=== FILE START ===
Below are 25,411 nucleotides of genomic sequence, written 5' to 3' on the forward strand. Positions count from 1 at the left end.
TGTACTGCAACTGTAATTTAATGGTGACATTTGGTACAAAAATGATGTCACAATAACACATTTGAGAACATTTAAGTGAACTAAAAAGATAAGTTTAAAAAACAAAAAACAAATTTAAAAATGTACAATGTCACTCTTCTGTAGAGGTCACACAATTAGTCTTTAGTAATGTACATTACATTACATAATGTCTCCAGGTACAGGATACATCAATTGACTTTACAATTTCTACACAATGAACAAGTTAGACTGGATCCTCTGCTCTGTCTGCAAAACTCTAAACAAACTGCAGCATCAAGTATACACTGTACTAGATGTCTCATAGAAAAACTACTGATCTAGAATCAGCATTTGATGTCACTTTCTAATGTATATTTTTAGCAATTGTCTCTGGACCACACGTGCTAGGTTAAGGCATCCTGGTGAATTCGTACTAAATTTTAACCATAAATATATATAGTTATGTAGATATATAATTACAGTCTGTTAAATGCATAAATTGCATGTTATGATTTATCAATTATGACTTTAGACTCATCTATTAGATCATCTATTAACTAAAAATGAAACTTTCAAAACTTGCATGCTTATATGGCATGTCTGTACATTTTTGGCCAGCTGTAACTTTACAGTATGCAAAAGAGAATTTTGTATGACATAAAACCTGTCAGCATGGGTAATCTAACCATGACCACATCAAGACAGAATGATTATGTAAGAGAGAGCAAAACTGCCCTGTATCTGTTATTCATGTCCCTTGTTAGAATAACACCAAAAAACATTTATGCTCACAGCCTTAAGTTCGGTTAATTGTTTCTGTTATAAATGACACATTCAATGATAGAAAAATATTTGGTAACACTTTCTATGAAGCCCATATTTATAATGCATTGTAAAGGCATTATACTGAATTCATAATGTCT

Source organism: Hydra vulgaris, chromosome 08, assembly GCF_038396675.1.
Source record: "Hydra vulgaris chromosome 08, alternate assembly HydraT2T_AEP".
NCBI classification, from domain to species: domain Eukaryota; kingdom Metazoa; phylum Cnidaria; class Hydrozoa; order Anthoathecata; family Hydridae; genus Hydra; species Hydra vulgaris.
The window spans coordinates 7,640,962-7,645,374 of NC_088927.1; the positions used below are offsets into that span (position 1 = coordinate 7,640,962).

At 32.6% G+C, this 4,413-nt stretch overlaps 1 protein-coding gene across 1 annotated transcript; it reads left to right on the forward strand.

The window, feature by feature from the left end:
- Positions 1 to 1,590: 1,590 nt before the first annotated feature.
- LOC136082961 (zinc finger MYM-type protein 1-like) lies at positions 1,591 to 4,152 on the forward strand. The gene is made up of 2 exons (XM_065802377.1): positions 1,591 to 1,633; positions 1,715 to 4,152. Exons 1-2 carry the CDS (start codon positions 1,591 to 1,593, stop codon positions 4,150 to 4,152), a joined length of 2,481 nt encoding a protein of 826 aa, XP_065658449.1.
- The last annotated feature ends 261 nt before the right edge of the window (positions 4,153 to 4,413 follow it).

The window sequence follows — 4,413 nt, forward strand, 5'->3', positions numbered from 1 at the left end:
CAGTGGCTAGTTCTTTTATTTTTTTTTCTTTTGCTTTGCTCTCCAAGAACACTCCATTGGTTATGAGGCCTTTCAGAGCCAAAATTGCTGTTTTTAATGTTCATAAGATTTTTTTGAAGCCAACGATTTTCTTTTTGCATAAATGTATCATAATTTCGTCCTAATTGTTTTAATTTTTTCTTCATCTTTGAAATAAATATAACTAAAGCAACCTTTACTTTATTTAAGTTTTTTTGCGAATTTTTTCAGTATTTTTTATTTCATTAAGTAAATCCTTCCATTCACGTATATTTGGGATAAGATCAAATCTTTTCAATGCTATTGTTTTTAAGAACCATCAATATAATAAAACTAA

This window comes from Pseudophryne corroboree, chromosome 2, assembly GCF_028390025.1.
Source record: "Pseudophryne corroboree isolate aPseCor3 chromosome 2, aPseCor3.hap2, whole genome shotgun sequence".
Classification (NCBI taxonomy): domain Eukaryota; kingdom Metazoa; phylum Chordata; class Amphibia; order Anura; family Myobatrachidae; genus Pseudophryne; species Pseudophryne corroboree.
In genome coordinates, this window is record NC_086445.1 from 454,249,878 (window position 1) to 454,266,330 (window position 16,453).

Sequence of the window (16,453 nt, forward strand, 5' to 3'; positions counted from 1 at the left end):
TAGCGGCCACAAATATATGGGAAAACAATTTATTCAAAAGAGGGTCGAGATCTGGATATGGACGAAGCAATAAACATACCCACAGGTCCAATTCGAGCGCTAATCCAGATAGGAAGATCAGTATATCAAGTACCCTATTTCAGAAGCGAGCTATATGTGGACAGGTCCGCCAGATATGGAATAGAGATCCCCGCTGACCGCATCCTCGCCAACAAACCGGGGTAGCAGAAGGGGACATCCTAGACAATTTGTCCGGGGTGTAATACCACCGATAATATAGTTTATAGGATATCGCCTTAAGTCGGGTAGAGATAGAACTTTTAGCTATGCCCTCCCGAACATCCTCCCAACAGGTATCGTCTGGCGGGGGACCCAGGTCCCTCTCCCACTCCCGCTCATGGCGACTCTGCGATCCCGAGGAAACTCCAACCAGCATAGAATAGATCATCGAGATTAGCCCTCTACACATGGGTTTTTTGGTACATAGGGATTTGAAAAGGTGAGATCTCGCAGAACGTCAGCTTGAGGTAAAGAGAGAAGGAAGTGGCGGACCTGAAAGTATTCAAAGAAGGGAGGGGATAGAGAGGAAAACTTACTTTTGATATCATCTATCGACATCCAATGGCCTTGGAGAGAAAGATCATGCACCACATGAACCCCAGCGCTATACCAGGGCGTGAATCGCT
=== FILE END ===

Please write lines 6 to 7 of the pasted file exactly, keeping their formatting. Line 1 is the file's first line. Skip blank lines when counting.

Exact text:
The window spans coordinates 7,640,962-7,645,374 of NC_088927.1; the positions used below are offsets into that span (position 1 = coordinate 7,640,962).

At 32.6% G+C, this 4,413-nt stretch overlaps 1 protein-coding gene across 1 annotated transcript; it reads left to right on the forward strand.